Newbie to linux and a question

Linux for blind general discussion blinux-list at
Sat Dec 15 21:22:51 UTC 2018

great info thanks.

On 12/15/2018 7:25 AM, Linux for blind general discussion wrote:
> Okay, I'm not sure how to help a newbie get started, but one thing I
> think worth mentioning given the most recent message:
> Manually downloading, compiling, and installing application software
> on a Linux machine is something even experienced users typically have
> little reason to do on a daily basis. This is because most modern
> distributions come with a built-in package manager that will,
> instructed to install a given piece of software, automate the process
> of downloading a precompiled for that distro package of the
> application, packages for all its dependencies, and installing those
> precompiled packages.
> Sadly, package management is one of those things that differs from
> distro-to-distro, though distros that are closely related often share
> the same package manager(e.g. Debian, Ubuntu, Knoppix, and most other
> distros derived from Debian or one of its derivatives all use apt as
> their package management system and offer a few standard frontends).
> Plus, many "newbie friendly" distros err on  the side of including as
> many different packages in their default installation as can be
> compressed to fit on the install media.
> I'm really only familiar with debian derivatives and the apt package
> manager, but some of the most important commands are:
> sudo apt-get update
> To refresh the package lists.
> sudo apt-get upgrade
> To install all available upgrades for installed packages.
> and
> sudo apt-get install [packagename]
> To install the named package along with all its dependencies.
> Also,
> sudo aptitude
> will laucnh a console frontend for apt called aptitude which provides
> many useful features such as:
> A tiered list of all available packages divided first by install
> status(upgradeable, installed, not installed, obsolete or locally
> installed), section(Admin, editors, libs, net, utilities, among
> several dozen others), and license(differs on distro, but Debian
> itself uses main for free software, contrib for non-free software that
> meets some criteria I'm not entirely sure about, and non-free for all
> other non-free software), and then alphabetically by package name.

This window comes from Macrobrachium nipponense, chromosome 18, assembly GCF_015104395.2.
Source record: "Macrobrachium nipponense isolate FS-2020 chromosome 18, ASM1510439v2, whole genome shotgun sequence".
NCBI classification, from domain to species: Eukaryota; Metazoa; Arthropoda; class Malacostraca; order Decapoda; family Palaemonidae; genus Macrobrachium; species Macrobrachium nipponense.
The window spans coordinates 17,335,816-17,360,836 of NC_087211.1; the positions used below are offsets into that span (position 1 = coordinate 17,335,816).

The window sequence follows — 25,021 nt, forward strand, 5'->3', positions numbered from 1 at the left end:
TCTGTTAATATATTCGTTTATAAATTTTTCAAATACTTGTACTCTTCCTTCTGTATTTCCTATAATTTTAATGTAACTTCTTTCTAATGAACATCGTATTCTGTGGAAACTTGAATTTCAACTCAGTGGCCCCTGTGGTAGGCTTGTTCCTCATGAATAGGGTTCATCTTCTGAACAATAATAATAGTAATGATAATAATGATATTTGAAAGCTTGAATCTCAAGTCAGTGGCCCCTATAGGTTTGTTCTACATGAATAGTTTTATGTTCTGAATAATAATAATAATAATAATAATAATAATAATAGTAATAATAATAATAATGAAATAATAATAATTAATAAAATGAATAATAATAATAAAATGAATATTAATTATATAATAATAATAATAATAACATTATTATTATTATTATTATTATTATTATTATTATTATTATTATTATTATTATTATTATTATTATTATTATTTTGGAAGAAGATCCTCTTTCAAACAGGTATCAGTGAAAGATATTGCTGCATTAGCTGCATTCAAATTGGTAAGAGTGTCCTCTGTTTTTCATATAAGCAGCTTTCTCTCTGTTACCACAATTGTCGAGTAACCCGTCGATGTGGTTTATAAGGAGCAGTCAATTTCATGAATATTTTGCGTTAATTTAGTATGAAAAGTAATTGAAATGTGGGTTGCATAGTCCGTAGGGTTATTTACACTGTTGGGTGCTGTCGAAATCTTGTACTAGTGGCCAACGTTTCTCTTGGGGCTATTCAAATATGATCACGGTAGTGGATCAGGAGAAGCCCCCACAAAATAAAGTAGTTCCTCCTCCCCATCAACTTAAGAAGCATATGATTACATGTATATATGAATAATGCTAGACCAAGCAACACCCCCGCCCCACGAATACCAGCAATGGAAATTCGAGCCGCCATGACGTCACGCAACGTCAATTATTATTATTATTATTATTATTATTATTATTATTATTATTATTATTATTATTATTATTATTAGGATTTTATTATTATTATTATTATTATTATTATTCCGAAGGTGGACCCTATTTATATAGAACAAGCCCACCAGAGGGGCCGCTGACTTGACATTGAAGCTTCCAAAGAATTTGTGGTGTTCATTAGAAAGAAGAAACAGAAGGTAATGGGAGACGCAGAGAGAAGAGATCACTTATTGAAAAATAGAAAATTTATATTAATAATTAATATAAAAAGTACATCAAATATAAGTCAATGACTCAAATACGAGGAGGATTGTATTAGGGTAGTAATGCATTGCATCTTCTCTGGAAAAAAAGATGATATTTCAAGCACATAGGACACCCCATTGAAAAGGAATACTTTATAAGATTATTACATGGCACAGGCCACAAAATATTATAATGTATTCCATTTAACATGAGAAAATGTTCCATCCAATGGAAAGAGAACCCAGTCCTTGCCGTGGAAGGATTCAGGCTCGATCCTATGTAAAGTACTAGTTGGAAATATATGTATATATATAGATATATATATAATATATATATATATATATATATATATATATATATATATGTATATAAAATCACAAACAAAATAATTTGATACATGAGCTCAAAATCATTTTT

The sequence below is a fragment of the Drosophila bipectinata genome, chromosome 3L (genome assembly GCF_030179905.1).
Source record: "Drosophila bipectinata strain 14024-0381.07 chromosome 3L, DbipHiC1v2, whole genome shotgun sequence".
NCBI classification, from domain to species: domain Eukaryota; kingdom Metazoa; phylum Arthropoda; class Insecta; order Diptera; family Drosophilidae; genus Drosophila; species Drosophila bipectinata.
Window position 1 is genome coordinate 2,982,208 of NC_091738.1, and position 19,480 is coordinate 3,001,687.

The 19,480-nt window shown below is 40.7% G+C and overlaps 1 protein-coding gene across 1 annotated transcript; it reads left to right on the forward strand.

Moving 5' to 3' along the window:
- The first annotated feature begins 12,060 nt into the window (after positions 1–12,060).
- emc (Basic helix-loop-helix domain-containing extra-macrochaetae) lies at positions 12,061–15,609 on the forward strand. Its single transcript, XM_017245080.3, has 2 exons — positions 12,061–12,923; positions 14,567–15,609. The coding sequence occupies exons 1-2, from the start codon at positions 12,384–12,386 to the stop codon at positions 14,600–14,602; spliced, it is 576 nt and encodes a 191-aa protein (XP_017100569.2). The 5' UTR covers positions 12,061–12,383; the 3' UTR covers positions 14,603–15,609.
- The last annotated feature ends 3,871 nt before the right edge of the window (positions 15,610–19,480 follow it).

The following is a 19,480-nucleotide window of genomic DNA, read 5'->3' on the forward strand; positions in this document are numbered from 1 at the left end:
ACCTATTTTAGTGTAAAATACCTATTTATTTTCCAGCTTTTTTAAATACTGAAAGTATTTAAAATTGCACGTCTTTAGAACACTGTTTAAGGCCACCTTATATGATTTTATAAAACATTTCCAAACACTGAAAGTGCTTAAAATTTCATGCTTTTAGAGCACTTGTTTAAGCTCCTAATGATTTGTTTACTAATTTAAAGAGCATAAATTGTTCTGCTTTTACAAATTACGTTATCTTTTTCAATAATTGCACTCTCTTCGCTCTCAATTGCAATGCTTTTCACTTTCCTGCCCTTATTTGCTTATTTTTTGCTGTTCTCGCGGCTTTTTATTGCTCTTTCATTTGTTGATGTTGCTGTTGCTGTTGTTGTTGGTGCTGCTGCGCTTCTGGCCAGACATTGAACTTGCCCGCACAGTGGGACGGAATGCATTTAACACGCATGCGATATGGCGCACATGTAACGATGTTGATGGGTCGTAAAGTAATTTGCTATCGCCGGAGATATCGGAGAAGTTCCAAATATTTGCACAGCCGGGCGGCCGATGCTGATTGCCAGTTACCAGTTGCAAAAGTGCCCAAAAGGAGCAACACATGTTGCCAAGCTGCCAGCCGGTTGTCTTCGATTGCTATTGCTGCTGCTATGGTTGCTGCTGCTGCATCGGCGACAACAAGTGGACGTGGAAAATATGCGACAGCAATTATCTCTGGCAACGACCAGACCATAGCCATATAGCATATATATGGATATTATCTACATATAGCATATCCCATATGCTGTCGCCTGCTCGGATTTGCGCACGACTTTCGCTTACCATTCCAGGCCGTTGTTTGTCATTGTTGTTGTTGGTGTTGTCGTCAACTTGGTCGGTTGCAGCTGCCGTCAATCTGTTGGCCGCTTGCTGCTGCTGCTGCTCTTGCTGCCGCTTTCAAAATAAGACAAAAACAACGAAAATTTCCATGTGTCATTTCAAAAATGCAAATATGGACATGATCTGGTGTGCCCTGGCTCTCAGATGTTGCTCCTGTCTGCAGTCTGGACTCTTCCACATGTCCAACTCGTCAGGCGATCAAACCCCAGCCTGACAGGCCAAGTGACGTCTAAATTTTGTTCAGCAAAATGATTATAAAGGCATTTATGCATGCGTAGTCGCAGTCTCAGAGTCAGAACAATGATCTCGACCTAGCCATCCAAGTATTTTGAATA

> pressing enter on a package name brings up lots of information on that
> package, such as description, maintainer, size, dependencies, and
> available versions.
> many keyboard shortcuts for quickly marking a highlighted package for
> upgrade/installation/removal/etc.
> Built-in serach(useful for finding a package when you don't know its exact name.
> Easy to read preview of pending actions prior to them being applied.
> powerful conflict resolution capabilities.
> And synaptic provides many of the same features in a gui application.
> Oh, and if you really need to download and install something manually
> because it isn't available through apt, Debian and its derivatives use
> .deb packages, which can be installed by running:
> sudo dpkg -i nameofpackage.deb
> And as Debian and its derivatives are among the most widely used
> distros, many devs will include .deb packages on their download pages.
> Note: you're also likely to see .rpm packages, which are packages for
> the Redhat Package Manager, used by Redhat Enterprise Linux, Fedora,
> and their derivatives, and .tar.gz or .tar.bz2, which are compressed
> tarballs, which usually contain a copy of a program's source code.
> .rpm packages can be installed on Debian-derived systems, but this
> requires the use of alien to handle the foreign package format and is
> generally not recommended, and compiling from source generally isn't
> needed unless you're part of active development.
> I hope you find this information useful.

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